Cell Phones for the Homeless Program
Be the Change in DC initiated a program in which it distributed prepaid phones to four DC homeless men who are eagerly looking for employment and housing. To learn more about these men, please click here.
According to the Federal Communications Commission, the phone is a necessity for modern life. Like the sleeping bags that Be the Change in DC distributes during the winter, the mobile phone is a relatively inexpensive item that has an immediate impact on the life of its user. The phones are used as a contact number for potential employers, family and friends, and pharmacies/doctors. The phone could also be used to reach the Shelter Hotline, a government-funded program that provides transportation to emergency shelters during extreme temperatures. In the past, Be the Change in DC has partnered with the Shelter Hotline so that it could give out sleeping bags in addition to the blankets, gloves and jackets it normally provides.
After Be the Change in DC conducted its successful trial of the prepaid phone initiative, Virgin Mobile USA agreed to sponsor the expansion of this program in DC and we are now in the process of searching for additional candidates.
Key Points of the Cell Phones for the Homeless program
- Prepaid cell phones are distributed to selected participants based on several personal encounters/interviews.
- Community Voice Mail (CVM), a Seattle-based nonprofit organization, provides its voicemail and information services for these phones as an added feature to the mobile phone’s normal features, including weekly voicemails sent to the phones that detail available local job opportunities to which our participants can apply For more detail about CVM, please visit its website: www.cvm.org.
- Be the Change in DC assigns a case manager to each cell phone participant, and we require all participants to check in on a weekly basis. These check-ins serve as a means for Be the Change in DC to create a support system that we believe is necessary to help someone get off the street. Additionally, this case manager is likely to quickly become an excellent reference for the participant as he/she applies for new jobs.
- Be the Change in DC also requires each participant to attend at least one free computer class at a local library such as those offered at the Martin Luther King, Jr. library (http://www.dclibrary.org/services/computer). We are also likely to partner with an organization that offers one-on-one goal-oriented, computer sessions for our cell phone program participants.
According to the Homeless Services Planning and Coordinating Committee, there were approximately 5,757 homeless people living in the District in 2007. This report defines the homeless as people who reside in some form of emergency or transitional shelters, domestic violence shelters, runaway youth shelters, and places not meant for human habitation including streets, parks, alleys, abandoned buildings and stairways. This report also indicates that in 2007, there were 1,439 chronic homeless in emergency shelters and 321 chronic and unsheltered homeless for a total population of 1,760 chronic homeless within the District (excluding all surrounding neighborhoods). Through the distribution of sleeping bags, Be the Change in DC hopes to reach these persons living on the street.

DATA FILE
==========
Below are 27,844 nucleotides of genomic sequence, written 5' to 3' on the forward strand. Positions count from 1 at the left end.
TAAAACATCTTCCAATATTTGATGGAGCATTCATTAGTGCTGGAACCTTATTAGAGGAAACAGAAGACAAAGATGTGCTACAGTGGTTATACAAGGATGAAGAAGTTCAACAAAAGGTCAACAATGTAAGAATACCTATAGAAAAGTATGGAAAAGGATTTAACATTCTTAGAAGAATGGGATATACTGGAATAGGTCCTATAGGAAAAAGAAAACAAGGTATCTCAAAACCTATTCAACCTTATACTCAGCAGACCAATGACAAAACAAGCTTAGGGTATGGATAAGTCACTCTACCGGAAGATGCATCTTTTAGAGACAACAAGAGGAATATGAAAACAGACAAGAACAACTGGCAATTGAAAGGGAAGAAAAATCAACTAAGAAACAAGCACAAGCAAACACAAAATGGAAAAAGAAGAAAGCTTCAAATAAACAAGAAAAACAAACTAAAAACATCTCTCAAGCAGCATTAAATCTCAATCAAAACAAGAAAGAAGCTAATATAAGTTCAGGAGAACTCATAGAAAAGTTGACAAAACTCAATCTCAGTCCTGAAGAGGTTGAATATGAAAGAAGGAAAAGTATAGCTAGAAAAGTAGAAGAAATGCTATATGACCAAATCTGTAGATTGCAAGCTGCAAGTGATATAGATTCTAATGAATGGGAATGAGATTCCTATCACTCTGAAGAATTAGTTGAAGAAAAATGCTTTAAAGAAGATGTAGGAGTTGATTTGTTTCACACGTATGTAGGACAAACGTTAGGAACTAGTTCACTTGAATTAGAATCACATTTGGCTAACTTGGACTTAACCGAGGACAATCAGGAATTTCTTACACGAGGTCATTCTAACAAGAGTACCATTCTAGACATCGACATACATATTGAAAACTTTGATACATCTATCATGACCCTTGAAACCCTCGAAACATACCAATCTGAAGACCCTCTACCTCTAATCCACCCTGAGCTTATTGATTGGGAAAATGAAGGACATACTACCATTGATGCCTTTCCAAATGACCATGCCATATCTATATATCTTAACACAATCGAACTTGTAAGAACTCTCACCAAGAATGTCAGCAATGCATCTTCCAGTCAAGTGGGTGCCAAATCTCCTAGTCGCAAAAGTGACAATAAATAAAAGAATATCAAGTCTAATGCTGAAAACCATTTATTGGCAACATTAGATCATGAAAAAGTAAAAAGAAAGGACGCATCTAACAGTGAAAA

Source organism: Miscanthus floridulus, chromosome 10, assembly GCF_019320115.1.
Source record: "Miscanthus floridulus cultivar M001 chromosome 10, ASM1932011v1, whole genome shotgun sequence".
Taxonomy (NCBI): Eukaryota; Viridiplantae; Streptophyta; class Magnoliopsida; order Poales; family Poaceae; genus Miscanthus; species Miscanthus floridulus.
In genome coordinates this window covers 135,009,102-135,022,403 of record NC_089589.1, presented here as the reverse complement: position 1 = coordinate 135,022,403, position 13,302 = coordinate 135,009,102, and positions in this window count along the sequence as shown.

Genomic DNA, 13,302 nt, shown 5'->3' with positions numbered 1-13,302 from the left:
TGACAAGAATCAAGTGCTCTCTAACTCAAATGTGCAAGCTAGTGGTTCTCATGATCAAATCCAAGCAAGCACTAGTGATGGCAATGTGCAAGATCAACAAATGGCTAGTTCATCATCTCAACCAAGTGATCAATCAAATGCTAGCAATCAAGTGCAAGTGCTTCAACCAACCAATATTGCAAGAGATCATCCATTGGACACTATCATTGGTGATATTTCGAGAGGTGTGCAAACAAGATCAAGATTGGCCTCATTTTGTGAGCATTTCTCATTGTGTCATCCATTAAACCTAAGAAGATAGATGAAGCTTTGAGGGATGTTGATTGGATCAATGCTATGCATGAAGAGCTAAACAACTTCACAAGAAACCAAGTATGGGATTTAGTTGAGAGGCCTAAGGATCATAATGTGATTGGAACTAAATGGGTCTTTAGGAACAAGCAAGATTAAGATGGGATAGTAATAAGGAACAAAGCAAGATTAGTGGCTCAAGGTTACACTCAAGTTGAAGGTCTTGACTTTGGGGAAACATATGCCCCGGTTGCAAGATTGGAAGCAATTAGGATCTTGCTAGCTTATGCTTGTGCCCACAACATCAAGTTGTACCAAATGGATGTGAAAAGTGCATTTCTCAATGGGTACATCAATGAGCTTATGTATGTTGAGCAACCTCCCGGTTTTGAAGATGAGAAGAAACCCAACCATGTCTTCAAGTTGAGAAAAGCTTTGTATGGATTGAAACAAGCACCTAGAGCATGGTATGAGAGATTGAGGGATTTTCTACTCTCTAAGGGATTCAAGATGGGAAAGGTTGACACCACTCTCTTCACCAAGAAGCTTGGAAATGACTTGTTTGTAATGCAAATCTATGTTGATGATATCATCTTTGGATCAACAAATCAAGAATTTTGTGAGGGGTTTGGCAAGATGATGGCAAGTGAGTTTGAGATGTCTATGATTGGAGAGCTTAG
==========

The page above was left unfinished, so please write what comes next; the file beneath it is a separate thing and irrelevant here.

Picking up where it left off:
1. Sleeping Bag Distribution
During the winter of 2008, Be the Change in DC began to alleviate the suffering of the homeless on the street by distributing sleeping bags to them. First, to raise funds and awareness of this endeavor, Be the Change in DC initiated an ad hoc fund-raising campaign. Through the use of email, fliers, and public internet forums such as Facebook, the organization garnered support from friends, family members, and others in the District. Although the focus was primarily on raising money to purchase new sleeping bags, donations of sleeping bags and blankets were also accepted. Be the Change in DC raised $1,200 dollars and various donations of sleeping bags and blankets during this two week fundraising campaign. Next, a few Board members used the funds raised to purchase 30 sleeping bags for distribution.
On a Saturday in February 2008, members of Be the Change in DC went to McPherson Square in the District and distributed sleeping bags and blankets to those in the park area of the square, just across the street from the metro station. There was a large homeless presence in this park, which is likely a result of its proximity to the metro station as well as a nearby homeless shelter. Distribution near a metro station was a successful strategy and therefore was attempted a few weeks later at the Dupont Circle metro station. Within a five block radius, volunteers from Be the Change in DC were able to distribute an additional 16 sleeping bags. This “on the ground” method of distribution has proved ideal for homeless persons who would not otherwise seek out programs and assistance.
2. Summer Distribution Event
Using the same distribution method as the sleeping bag event, Be the Change in DC distributes cold bottles of water during the summer. Over the past few years, the organization has given out over 500 bottles of water.
 Homeless Enumeration for the Washington Metropolitan Region